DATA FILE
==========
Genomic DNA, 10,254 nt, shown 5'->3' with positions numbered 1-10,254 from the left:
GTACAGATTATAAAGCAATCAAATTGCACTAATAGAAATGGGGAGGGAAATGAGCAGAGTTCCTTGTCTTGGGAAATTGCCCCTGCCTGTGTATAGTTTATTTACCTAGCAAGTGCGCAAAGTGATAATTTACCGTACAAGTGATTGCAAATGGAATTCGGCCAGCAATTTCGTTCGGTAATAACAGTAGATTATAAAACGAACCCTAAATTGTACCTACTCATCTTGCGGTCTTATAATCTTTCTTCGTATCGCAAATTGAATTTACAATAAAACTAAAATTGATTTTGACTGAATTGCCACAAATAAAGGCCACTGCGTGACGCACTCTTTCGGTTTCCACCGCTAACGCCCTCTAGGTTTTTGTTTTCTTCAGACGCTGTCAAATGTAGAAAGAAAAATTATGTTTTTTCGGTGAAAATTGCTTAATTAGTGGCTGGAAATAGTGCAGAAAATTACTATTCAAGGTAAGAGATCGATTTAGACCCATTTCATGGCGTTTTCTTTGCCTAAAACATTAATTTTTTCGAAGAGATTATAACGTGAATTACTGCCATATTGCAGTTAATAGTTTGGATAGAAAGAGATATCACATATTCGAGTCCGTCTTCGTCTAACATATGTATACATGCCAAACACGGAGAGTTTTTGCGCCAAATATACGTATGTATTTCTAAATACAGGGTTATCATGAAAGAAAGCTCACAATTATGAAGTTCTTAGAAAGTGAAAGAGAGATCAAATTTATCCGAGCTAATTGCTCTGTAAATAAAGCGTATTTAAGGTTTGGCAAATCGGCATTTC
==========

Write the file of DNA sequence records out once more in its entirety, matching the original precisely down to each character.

Genomic DNA, 10,254 nt, shown 5'->3' with positions numbered 1-10,254 from the left:
GTACAGATTATAAAGCAATCAAATTGCACTAATAGAAATGGGGAGGGAAATGAGCAGAGTTCCTTGTCTTGGGAAATTGCCCCTGCCTGTGTATAGTTTATTTACCTAGCAAGTGCGCAAAGTGATAATTTACCGTACAAGTGATTGCAAATGGAATTCGGCCAGCAATTTCGTTCGGTAATAACAGTAGATTATAAAACGAACCCTAAATTGTACCTACTCATCTTGCGGTCTTATAATCTTTCTTCGTATCGCAAATTGAATTTACAATAAAACTAAAATTGATTTTGACTGAATTGCCACAAATAAAGGCCACTGCGTGACGCACTCTTTCGGTTTCCACCGCTAACGCCCTCTAGGTTTTTGTTTTCTTCAGACGCTGTCAAATGTAGAAAGAAAAATTATGTTTTTTCGGTGAAAATTGCTTAATTAGTGGCTGGAAATAGTGCAGAAAATTACTATTCAAGGTAAGAGATCGATTTAGACCCATTTCATGGCGTTTTCTTTGCCTAAAACATTAATTTTTTCGAAGAGATTATAACGTGAATTACTGCCATATTGCAGTTAATAGTTTGGATAGAAAGAGATATCACATATTCGAGTCCGTCTTCGTCTAACATATGTATACATGCCAAACACGGAGAGTTTTTGCGCCAAATATACGTATGTATTTCTAAATACAGGGTTATCATGAAAGAAAGCTCACAATTATGAAGTTCTTAGAAAGTGAAAGAGAGATCAAATTTATCCGAGCTAATTGCTCTGTAAATAAAGCGTATTTAAGGTTTGGCAAATCGGCATTTC